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When we think of temporary planning consents most of us think of short-term uses for vacant sites. Wind farms are not often thought of as temporary. However, in Great Britain most wind farms have been granted time-limited consents of 25 years, with applications highlighting their temporary and reversible nature.
Wind farms are now starting to reach the end of their planning consent and we need to think about their future. This is a complicated issue, as on the one hand we need to increase renewable energy generation in the context of net zero targets; but on the other hand, neighbouring communities may be anticipating removal. Adding to this issue, it is extremely challenging to obtain consent for new onshore wind farms in England and many older wind farm sites have the greatest wind resource.
At the end of their planning consent wind farms have three main options:
Life-extension: increasing the planning consent of the original wind farm, usually for five to ten years. This is achieved through altering a condition of the original planning permission. Some components may be replaced but the overall height and layout of the site remain the same.
Repowering: removing the existing infrastructure and replacing with new. This requires a new planning application and usually involves a smaller number of taller, more efficient, turbines.
Decommissioning: removing infrastructure from the site and returning the land to its previous condition.
Existing sites have tended to reproduce
In England, Wales, and Scotland there has been a high success rate for repowering applications. Wind farms are thus existing for longer than the initial time-limited permissions would suggest. By 2019, 22 wind farms had been granted permission to repower and only two schemes had been refused permission. As life-extension involves changing a planning condition, applications are much less visible but have also experienced a high success rate. Meanwhile, only two wind farms have been decommissioned.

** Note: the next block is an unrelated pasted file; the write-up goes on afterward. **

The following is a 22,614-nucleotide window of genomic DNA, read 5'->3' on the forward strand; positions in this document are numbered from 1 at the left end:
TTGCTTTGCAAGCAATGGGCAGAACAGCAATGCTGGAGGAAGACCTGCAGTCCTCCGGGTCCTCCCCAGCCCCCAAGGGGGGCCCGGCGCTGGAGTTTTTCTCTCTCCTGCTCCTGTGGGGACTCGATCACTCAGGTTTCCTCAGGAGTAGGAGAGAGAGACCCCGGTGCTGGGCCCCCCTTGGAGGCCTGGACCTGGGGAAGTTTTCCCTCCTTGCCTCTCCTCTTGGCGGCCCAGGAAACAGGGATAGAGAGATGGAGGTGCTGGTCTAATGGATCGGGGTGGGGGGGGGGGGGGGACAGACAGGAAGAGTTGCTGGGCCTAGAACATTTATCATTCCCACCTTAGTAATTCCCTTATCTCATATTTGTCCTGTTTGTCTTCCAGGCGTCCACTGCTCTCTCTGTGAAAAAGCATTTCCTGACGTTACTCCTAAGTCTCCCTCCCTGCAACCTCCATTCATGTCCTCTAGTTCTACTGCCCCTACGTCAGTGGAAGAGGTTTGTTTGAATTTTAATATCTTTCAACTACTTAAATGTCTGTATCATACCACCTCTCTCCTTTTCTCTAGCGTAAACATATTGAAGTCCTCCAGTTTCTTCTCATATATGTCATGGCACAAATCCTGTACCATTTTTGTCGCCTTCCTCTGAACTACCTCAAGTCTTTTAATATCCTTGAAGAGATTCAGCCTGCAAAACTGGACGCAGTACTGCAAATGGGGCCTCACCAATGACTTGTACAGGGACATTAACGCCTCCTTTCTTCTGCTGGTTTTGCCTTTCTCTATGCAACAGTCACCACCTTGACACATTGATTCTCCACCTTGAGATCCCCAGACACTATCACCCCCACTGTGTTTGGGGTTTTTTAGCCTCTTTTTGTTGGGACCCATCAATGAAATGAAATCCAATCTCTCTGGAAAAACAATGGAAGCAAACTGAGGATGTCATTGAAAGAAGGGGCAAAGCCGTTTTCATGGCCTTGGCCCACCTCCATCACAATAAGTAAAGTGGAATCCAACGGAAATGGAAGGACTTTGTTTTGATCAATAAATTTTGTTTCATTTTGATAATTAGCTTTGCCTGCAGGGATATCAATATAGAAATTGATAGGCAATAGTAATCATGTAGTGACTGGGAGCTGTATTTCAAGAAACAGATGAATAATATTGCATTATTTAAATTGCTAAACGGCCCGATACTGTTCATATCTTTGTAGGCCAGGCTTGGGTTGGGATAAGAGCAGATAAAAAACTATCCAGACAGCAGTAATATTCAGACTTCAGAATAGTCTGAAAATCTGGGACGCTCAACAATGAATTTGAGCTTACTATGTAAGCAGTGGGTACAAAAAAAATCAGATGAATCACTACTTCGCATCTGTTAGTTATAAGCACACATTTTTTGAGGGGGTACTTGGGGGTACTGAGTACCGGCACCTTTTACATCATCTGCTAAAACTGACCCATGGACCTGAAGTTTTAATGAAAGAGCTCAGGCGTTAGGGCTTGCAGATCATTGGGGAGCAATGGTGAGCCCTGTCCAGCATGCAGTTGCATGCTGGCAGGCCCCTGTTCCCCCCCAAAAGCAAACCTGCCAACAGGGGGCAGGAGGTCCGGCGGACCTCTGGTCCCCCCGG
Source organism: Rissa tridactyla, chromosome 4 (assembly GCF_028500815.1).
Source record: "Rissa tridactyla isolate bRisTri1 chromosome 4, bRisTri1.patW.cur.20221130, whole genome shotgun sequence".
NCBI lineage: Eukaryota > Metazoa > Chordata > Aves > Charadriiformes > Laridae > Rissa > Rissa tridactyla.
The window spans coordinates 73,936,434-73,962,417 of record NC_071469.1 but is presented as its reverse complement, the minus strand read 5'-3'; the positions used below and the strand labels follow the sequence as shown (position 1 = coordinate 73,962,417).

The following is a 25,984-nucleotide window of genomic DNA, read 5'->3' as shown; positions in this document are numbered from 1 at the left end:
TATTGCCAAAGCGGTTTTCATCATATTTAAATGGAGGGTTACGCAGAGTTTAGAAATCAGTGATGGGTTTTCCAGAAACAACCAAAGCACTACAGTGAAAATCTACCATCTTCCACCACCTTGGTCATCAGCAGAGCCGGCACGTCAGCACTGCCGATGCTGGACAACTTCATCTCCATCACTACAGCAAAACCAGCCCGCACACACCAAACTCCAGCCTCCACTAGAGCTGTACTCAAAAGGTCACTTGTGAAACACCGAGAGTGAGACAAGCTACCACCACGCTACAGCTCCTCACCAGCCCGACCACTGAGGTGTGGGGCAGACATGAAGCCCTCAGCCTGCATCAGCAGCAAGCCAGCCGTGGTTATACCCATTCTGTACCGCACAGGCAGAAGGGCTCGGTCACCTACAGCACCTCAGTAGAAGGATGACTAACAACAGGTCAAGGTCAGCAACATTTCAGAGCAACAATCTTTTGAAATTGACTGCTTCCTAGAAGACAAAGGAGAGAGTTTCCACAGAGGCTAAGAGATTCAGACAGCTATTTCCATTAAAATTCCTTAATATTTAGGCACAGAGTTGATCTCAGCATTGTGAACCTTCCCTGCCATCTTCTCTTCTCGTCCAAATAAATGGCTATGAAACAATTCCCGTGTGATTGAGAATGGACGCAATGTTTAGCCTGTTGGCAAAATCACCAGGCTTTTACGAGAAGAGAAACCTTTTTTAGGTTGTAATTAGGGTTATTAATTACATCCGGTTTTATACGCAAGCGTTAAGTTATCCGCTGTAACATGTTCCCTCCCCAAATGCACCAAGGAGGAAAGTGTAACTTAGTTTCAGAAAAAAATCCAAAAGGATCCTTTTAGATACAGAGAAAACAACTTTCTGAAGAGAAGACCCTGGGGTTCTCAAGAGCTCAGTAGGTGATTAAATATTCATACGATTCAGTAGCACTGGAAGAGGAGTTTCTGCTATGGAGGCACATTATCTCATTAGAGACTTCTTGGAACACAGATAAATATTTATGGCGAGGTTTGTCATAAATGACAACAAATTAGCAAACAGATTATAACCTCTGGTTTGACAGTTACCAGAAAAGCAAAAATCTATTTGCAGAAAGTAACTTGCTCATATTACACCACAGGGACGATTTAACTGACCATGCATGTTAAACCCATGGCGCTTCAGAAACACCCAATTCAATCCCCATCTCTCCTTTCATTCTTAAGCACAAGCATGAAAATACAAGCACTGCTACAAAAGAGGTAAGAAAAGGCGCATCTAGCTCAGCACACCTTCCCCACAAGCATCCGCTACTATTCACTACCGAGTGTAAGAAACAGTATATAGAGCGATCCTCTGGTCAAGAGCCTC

My research looked at the characteristics of permitted repowering projects. On average the number of turbines on a site decreased by 39% but the height of turbines increased by 90%. The average increase in installed capacity (megawatts) of the sites was 155%. Repowering creates clear benefits for energy generation. However, there is a need to consider how the change in visual impacts should be assessed and what weight should be given to community opinions. The high success rate for repowering also raises questions regarding whether it is still appropriate to consider wind farms as a temporary land use.
Planning regulation has been playing catch-up
Governments have only recently acted upon this policy challenge. While repowering is now supported in English and Welsh policy, little consideration has been given to how this should be facilitated in practice. A lack of detailed policy has created a difficult decision-making context for developers and local authority planners alike. In comparison, Scottish policy has set out a clear position of support for repowering and life-extension, providing greater clarity for decision making. Importantly, it has also considered how repowering can create greater benefits for local communities.
While time-limited consents are nowhere required in policy, they have become the norm. Only in Scotland has the government clarified that 25-year consents are not required. Scottish policy has also gone further to identify wind farm sites as suitable for use in the long term, a clear move away from wind farms as temporary.
Adding to the policy challenges, some of the earliest wind farms did not include adequate decommissioning conditions. For these sites there is a potential for infrastructure abandonment. Repowering and life-extension can provide the benefit of improving decommissioning requirements. However, this creates situations in which a longer life for a wind farm is the public ‘price’ of greater assurance of removal.
As planners we need to think about the future
The potential reversibility of wind farms has been rather taken for granted. Through the use of 25-year consents there has been a lack of consideration of what should happen at the end of this period. There is a need to move away from considering such infrastructure as temporary and instead develop a longer-term approach to sites, as we are starting to see in Scotland. Policy also needs to be developed to ensure that we can repower suitable sites in a way that addresses any local community and environmental concerns. Time-limiting land uses can be beneficial but difficulties will arise if we do not consider the future.
Dr Rebecca Windemer
Dr Rebecca Windemer is a postdoctoral researcher at Cardiff University. Her research has explored planning regulation and end-of-life decision making for onshore wind and solar farms. Her open-access paper was commended in the 2020 RTPI Awards for Research Excellence.